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Home > Chaim GoodmanStrauss :: Symmetries

Chaim GoodmanStrauss :: Symmetries
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"Tube *X," by Chaim GoodmanStrauss, University of Arkansas (http://mathbun.com/main.php)This strange image is just of a distorted but perfectly sensible regular pattern in the Euclidean plane, of type *X. A complicated image like this can be built from simple steps, and can be expressed in just a single formula; the colors of the initial pattern are from the values of
f(x,y) = cos(x  cos(y+a))cos(y  cos(x+a)), with
a = pi/5.  Chaim GoodmanStrauss


"The Hexacosm," by Chaim GoodmanStrauss, University of Arkansas (http://mathbun.com/main.php)This spaceship is flying about in the universal cover of the hexacosm, one of the ten, closed, flat threemanifolds. Equivalently, the pattern is one of the ten discrete cocompact symmetry types of Euclidean space that does not have any fixed points. The type here is (6_1 3_1 2_1) in the ThurstonConway fibrefold notation. This image is from "The Symmetries of Things", by John H. Conway, Heidi Burgiel and Chaim GoodmanStrauss (AK Peters, 2008).


"Calla Lily 32 infinity," by Chaim GoodmanStrauss, University of Arkansas (http://mathbun.com/main.php)The group SL_2(Z) acts on the hyperbolic plane discretely, producing patterns of symmetry type 23 infinity, such as the one shown here. Similarly, the 2fold cover GL_2(Z) acts with symmetry type *23 infinity. This image is from "The Symmetries of Things", by John H. Conway, Heidi Burgiel and Chaim GoodmanStrauss (AK Peters, 2008).


"Shells 532," by Chaim GoodmanStrauss, University of Arkansas (http://mathbun.com/main.php)There are seven infinite families, and seven more individual types of discrete symmetrical patterns on the sphere. A pattern of type 532 is shown; there are three kinds of gyration points in the patterna 5fold, a 3fold, and a 2fold gyration point are marked. This image is from "The Symmetries of Things", by John H. Conway, Heidi Burgiel and Chaim GoodmanStrauss (AK Peters, 2008).


"Dodecafoam I," by Chaim GoodmanStrauss, University of Arkansas (http://mathbun.com/main.php)Unlike all of the other images in this collection, the symmetry here is not governed by a group action, but rather by a substitution systema set of replacement rules, based on the stellations of the dodecahedron. Several oddly shaped threedimensional cells based on the stellations of the dodecahedron are used; a rule then gives a method for dividing each cell into small copies of the others. Such techniques are commonly used to produce highly ordered nonperiodic structures; though it may look as if such a structure repeats, in fact it cannot repeat periodically.


"Morning Glories 4_2 : 2," by Chaim GoodmanStrauss, University of Arkansas (http://mathbun.com/main.php)In addition to the thirtyfive "prime", discrete symmetry types of threedimensional Euclidean space, there are 184 "composite", types; these each can be projected down an axis to produce one of the 17 discrete symmetry types of the plane. This pattern in space, for example, with type 4_2 : 2, is a kind of attenuated planar pattern with type 4 * 2. This image is from "The Symmetries of Things", by John H. Conway, Heidi Burgiel and Chaim GoodmanStrauss (AK Peters, 2008).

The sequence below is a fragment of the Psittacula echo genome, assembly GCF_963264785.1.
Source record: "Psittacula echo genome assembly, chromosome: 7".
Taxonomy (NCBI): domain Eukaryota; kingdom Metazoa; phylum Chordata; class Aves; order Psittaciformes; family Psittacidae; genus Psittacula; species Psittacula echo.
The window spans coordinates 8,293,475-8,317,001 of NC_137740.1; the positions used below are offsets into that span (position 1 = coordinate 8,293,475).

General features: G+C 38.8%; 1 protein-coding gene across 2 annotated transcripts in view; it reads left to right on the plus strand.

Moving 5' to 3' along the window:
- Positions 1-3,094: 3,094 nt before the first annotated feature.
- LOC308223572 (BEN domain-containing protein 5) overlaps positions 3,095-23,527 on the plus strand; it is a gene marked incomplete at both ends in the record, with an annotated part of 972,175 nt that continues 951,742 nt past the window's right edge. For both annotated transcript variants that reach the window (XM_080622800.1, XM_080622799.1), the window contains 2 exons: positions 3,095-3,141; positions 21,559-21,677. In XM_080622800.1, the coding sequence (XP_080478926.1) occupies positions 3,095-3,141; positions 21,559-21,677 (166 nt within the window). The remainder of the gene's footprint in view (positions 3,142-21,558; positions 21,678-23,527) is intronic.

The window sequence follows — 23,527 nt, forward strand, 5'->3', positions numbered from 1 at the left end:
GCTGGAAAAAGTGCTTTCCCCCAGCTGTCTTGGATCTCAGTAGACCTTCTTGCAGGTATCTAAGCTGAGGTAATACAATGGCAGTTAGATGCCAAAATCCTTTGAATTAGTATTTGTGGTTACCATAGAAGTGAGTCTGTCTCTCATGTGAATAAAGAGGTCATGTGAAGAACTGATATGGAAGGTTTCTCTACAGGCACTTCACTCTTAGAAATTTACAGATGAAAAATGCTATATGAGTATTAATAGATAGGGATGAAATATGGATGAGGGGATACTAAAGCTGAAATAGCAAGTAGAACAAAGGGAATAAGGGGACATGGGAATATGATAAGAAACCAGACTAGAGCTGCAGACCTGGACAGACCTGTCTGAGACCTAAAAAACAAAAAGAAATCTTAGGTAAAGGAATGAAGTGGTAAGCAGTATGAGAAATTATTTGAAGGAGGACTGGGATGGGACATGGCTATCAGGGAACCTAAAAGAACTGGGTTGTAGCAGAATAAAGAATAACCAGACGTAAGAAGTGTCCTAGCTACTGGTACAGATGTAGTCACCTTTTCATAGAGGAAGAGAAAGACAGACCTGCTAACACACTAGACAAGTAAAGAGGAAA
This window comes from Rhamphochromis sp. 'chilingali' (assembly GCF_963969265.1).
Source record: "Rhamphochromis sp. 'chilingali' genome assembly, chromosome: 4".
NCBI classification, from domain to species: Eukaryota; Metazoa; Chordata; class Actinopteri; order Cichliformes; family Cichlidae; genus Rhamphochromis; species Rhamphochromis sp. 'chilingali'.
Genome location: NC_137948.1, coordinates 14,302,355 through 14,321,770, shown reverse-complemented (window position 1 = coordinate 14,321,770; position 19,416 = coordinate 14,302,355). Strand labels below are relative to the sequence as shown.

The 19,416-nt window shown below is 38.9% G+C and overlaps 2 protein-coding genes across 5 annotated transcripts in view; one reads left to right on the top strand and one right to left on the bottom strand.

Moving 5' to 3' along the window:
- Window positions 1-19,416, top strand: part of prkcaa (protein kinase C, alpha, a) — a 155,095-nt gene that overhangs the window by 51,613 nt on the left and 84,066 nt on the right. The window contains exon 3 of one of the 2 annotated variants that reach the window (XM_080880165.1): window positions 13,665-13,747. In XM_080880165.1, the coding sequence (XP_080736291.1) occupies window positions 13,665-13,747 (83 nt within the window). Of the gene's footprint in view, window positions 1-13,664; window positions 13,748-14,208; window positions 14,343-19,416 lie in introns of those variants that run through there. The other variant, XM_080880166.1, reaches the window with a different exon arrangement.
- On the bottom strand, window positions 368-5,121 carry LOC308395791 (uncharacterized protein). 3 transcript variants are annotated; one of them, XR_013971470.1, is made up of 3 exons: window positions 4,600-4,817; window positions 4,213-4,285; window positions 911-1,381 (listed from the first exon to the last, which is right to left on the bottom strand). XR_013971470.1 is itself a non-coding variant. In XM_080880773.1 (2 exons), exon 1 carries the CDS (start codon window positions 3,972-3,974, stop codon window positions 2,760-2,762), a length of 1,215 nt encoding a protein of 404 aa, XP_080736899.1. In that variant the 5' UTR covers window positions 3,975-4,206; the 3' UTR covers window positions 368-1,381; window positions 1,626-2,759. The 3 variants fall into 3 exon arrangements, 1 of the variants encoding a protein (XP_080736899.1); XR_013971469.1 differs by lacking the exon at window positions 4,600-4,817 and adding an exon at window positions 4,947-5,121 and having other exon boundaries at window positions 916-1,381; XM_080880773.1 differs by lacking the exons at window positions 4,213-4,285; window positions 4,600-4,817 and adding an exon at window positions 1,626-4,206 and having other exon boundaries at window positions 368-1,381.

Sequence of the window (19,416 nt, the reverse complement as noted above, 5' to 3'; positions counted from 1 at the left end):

"Inverse Stereo," by Chaim GoodmanStrauss, University of Arkansas (http://mathbun.com/main.php)The pattern on this sphere is not a spherical pattern—that is, its symmetry is not a symmetry of the sphere itself. Symmetry is as much as anything a topological property; the pattern on the sphere is in fact a symmetry of the Euclidean plane, as shown by projecting it down to the plane below. Only seventeen types of symmetrical pattern can cover the Euclidean plane; this one has type 4*2. This image is on the cover of "The Symmetries of Things", by John H. Conway, Heidi Burgiel and Chaim GoodmanStrauss (AK Peters, 2008).


"Kaleidospheres," by Chaim GoodmanStrauss, University of Arkansas (http://mathbun.com/main.php)There are five types of kaleidoscopic symmetry on the sphere (two of which are infinite families). Four are shown here: *532, *432, *332, and *22N. It is quite amusing to make real, physical kaleidoscopes that produce images like these.


"Prime colorings of the sphere, Euclidean plane and the hyperbolic plane," by Chaim GoodmanStrauss, University of Arkansas (http://mathbun.com/main.php)Tilings of the sphere, the Euclidean plane and the hyperbolic plane are shown. In each case, we have triangular faces, but on the sphere, the triangles meet in fives; in the Euclidean plane, the triangles meet in sixes, and in the hyperbolic plane, they meet in sevens. To a great degree, this is forced. It is impossible, for example, to have a tiling of the sphere with triangles meeting only in sevens (try it!).
In each case, a primefold coloring of the pattern is shown. It is helpful to realize that there are more similarities than differences among the three geometries.
The symmetry of the hyperbolic plane pictured above was known to Felix Klein by 1878, and has a tremendous number of interesting topological, geometric and algebraic properties.
This image is from "The Symmetries of Things"� by John H. Conway, Heidi Burgiel and Chaim GoodmanStrauss (AK Peters, 2008).